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In vivo evidence of glutamate toxicity in multiple sclerosis.

  • Author(s): Azevedo, Christina J
  • Kornak, John
  • Chu, Philip
  • Sampat, Mehul
  • Okuda, Darin T
  • Cree, Bruce A
  • Nelson, Sarah J
  • Hauser, Stephen L
  • Pelletier, Daniel
  • et al.

Published Web Location

https://www.ncbi.nlm.nih.gov/pmc/articles/PMC4142752/
No data is associated with this publication.
Abstract

Objective

There is increasing evidence that altered glutamate (Glu) homeostasis is involved in the pathophysiology of multiple sclerosis (MS). The aim of this study was to evaluate the in vivo effects of excess brain Glu on neuroaxonal integrity measured by N-acetylaspartate (NAA), brain volume, and clinical outcomes in a large, prospectively followed cohort of MS subjects.

Methods

We used multivoxel spectroscopy at 3T to longitudinally estimate Glu and NAA concentrations from large areas of normal-appearing white and gray matter (NAWM and GM) in MS patients (n = 343) with a mean follow-up time of 5 years. Using linear mixed-effects models, Glu was examined as a predictor of NAA decline, annualized percentage brain volume change, and evolution of clinical outcomes (Multiple Sclerosis Functional Composite [MSFC], Paced Auditory Serial Addition Test-3 [PASAT], and Expanded Disability Status Scale). Glu/NAA ratio was tested as a predictor of brain volume loss and clinical outcomes.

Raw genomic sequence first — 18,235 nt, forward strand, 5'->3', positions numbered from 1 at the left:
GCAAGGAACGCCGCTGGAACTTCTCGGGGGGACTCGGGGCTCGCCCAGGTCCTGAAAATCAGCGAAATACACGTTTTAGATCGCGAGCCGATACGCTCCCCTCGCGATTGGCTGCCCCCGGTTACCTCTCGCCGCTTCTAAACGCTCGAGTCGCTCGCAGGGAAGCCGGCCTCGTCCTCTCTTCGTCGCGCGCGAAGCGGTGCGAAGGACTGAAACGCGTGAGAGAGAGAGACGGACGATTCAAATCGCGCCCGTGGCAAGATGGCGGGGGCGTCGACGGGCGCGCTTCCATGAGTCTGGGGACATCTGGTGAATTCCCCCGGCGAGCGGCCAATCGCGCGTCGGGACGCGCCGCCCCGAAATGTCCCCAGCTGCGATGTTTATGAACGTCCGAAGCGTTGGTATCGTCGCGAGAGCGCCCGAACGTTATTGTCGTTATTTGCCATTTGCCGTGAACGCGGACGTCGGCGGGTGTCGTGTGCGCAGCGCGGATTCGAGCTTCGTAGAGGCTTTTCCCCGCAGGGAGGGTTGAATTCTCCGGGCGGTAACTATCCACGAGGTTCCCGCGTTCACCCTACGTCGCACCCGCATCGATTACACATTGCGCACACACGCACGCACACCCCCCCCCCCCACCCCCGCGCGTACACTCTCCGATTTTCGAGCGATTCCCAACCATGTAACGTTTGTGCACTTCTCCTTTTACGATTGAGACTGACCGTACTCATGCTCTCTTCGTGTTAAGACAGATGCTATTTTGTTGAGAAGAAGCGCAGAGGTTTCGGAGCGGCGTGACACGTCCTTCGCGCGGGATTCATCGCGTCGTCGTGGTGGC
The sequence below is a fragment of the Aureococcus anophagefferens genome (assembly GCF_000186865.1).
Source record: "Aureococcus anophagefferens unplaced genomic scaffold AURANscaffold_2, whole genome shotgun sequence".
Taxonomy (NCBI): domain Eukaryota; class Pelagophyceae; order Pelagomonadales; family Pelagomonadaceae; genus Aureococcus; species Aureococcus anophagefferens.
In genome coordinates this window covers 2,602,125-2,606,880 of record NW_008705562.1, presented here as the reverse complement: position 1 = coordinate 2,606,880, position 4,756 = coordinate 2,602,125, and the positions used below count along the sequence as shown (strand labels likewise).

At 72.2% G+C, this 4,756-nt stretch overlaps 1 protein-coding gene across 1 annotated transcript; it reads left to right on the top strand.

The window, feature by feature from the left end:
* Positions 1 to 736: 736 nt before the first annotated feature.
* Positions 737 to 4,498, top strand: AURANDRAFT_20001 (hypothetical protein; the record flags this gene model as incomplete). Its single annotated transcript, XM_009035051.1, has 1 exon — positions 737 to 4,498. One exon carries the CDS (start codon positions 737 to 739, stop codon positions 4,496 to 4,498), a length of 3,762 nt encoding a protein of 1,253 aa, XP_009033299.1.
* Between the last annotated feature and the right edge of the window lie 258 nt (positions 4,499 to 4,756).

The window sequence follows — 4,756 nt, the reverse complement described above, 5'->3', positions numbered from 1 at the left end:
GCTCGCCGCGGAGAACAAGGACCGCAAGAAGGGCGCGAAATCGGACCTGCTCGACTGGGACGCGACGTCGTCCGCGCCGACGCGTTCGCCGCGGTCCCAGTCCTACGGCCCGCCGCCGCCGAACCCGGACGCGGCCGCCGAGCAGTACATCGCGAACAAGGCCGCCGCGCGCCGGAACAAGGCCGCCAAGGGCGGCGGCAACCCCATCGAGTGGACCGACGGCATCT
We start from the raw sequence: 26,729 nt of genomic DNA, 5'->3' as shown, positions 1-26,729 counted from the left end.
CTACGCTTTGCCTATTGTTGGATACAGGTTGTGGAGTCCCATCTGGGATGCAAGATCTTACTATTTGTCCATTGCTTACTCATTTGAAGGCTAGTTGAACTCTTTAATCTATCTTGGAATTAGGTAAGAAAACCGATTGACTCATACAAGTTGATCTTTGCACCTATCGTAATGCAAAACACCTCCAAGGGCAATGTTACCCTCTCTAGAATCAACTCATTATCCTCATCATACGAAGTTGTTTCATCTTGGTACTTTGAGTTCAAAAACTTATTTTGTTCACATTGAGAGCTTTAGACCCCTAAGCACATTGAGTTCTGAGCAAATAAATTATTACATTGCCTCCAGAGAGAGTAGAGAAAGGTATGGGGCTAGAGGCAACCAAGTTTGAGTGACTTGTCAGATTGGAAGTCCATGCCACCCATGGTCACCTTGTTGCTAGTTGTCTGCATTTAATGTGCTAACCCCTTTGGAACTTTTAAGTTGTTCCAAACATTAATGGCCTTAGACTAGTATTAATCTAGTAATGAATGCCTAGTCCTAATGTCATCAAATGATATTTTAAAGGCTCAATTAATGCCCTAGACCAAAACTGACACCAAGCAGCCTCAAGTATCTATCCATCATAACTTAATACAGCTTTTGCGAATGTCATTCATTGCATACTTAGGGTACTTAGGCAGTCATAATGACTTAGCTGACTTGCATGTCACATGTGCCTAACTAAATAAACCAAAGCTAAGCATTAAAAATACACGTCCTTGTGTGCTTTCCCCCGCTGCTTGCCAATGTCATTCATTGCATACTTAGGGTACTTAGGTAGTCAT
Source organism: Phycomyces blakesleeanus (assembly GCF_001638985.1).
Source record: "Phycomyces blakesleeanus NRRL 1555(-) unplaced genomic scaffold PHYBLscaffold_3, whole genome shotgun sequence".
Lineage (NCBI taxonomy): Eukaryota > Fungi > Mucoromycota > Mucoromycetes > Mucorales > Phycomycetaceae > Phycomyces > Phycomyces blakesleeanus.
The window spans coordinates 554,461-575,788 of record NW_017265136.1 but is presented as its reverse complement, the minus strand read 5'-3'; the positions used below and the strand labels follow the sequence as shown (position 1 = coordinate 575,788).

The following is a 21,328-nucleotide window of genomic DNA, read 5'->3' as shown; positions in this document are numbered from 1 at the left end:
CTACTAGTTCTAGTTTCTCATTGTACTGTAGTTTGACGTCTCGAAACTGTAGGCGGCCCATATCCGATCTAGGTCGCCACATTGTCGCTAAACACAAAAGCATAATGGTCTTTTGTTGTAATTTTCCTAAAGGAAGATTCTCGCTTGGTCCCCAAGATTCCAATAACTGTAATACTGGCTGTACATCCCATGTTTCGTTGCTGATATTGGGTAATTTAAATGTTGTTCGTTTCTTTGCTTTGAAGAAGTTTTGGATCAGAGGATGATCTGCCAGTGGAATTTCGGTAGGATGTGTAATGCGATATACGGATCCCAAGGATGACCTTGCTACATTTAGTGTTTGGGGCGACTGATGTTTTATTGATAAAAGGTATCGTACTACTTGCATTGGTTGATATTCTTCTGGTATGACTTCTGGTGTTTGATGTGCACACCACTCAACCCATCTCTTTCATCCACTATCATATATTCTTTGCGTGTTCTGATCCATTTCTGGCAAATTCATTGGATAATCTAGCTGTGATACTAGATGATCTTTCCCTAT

Results

Baseline Glu[NAWM] was predictive of accelerated longitudinal decline in NAA[GM] (-0.06mM change in NAA[GM] /yr for each unit increase in Glu; p = 0.004). The sustained elevation of Glu[NAWM] was predictive of a loss of 0.28mM/yr in NAA[NAWM] (p < 0.001) and 0.15mM/yr in NAA[GM] (p = 0.056). Each 10% increase in Glu/NAA[NAWM] was associated with a loss of 0.33% brain volume/yr (p = 0.001), 0.009 standard deviations/yr in MSFC z-score (p < 0.001), and 0.17 points/yr on the PASAT (p < 0.001).

Interpretation

These results indicate that higher Glu concentrations increase the rate of NAA decline, and higher Glu/NAA[NAWM] ratio increases the rate of decline of brain volume, MSFC, and PASAT. This provides evidence of a relationship between brain Glu and markers of disease progression in MS.

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